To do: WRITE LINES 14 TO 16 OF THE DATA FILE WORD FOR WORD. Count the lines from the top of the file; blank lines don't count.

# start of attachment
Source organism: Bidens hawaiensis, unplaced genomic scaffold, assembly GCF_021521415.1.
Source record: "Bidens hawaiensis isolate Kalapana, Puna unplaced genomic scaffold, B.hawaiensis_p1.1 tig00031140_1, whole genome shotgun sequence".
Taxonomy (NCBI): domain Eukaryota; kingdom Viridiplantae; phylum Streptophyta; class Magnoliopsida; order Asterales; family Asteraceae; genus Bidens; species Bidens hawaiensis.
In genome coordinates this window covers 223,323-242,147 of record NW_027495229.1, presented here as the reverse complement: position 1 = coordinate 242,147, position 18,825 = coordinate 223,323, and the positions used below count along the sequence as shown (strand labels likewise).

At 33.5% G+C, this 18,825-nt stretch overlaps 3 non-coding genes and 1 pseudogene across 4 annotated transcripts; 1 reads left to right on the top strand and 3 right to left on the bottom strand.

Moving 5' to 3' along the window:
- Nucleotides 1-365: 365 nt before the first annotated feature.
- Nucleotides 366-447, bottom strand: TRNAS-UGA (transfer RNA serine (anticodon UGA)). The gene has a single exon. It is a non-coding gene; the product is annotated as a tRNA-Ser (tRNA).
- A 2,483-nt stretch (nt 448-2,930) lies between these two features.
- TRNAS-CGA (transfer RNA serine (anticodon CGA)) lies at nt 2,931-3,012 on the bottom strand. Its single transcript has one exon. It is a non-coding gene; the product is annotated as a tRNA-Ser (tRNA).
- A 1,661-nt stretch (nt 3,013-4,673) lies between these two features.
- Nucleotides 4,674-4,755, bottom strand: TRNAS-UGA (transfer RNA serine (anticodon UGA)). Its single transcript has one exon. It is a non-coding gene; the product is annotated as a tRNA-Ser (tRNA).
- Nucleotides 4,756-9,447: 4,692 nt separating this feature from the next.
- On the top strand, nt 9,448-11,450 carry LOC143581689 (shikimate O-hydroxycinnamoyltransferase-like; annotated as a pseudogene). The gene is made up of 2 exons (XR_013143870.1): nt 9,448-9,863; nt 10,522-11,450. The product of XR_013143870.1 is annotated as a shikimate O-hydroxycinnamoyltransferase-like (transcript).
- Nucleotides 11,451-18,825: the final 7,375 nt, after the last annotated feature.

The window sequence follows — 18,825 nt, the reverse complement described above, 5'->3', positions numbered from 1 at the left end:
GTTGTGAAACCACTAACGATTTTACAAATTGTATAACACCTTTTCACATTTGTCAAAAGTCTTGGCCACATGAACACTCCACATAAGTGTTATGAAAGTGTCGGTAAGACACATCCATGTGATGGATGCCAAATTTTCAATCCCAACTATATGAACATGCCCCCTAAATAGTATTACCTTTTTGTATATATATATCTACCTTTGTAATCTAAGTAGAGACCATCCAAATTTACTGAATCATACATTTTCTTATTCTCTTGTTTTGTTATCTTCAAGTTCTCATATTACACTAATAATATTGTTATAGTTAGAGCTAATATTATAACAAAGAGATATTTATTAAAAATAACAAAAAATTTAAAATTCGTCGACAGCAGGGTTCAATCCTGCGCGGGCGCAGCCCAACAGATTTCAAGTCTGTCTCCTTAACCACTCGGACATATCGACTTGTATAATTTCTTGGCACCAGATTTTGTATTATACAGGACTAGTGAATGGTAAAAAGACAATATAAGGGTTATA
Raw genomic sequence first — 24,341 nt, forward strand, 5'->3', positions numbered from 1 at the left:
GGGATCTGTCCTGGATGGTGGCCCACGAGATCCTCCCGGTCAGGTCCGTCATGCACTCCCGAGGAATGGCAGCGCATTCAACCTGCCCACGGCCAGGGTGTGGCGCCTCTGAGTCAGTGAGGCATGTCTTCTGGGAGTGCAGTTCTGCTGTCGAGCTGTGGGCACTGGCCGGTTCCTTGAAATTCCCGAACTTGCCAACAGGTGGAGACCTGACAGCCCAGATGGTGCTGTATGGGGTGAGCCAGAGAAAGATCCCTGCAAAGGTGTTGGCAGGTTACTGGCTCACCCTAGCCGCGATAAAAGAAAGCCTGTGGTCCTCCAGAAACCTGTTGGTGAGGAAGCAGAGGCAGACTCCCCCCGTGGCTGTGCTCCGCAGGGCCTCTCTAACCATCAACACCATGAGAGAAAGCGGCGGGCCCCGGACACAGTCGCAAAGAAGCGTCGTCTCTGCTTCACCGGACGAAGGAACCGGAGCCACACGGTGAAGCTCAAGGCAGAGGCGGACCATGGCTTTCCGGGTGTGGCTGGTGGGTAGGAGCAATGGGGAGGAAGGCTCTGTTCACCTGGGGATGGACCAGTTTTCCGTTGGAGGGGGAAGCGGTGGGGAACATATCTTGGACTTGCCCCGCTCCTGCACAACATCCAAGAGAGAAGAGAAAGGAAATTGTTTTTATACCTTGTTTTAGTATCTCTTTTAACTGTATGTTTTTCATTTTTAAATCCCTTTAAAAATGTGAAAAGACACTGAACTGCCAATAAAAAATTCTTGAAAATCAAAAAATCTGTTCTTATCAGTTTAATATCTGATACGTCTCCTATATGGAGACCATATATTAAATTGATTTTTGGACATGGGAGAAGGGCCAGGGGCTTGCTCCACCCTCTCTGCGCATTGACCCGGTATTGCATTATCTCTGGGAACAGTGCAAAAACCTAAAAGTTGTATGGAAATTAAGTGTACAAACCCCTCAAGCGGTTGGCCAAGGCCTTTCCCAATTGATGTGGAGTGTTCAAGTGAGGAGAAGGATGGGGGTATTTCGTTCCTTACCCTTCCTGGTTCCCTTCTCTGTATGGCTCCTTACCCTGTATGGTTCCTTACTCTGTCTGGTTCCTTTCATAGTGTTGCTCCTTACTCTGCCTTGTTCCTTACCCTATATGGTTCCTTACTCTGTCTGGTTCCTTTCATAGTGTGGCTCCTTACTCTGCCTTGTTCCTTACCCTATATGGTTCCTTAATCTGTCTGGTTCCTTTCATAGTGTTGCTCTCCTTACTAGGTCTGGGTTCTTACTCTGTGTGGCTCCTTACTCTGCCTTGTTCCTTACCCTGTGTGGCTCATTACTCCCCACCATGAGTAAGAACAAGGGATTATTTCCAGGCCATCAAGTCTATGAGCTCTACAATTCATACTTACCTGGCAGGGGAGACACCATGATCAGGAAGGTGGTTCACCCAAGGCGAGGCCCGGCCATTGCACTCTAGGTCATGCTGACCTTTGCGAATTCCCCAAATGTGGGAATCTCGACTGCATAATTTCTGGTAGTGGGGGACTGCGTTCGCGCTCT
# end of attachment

- On the top strand, nt 9,448-11,450 carry LOC143581689 (shikimate O-hydroxycinnamoyltransferase-like; annotated as a pseudogene). The gene is made up of 2 exons (XR_013143870.1): nt 9,448-9,863; nt 10,522-11,450. The product of XR_013143870.1 is annotated as a shikimate O-hydroxycinnamoyltransferase-like (transcript).
- Nucleotides 11,451-18,825: the final 7,375 nt, after the last annotated feature.

The window sequence follows — 18,825 nt, the reverse complement described above, 5'->3', positions numbered from 1 at the left end: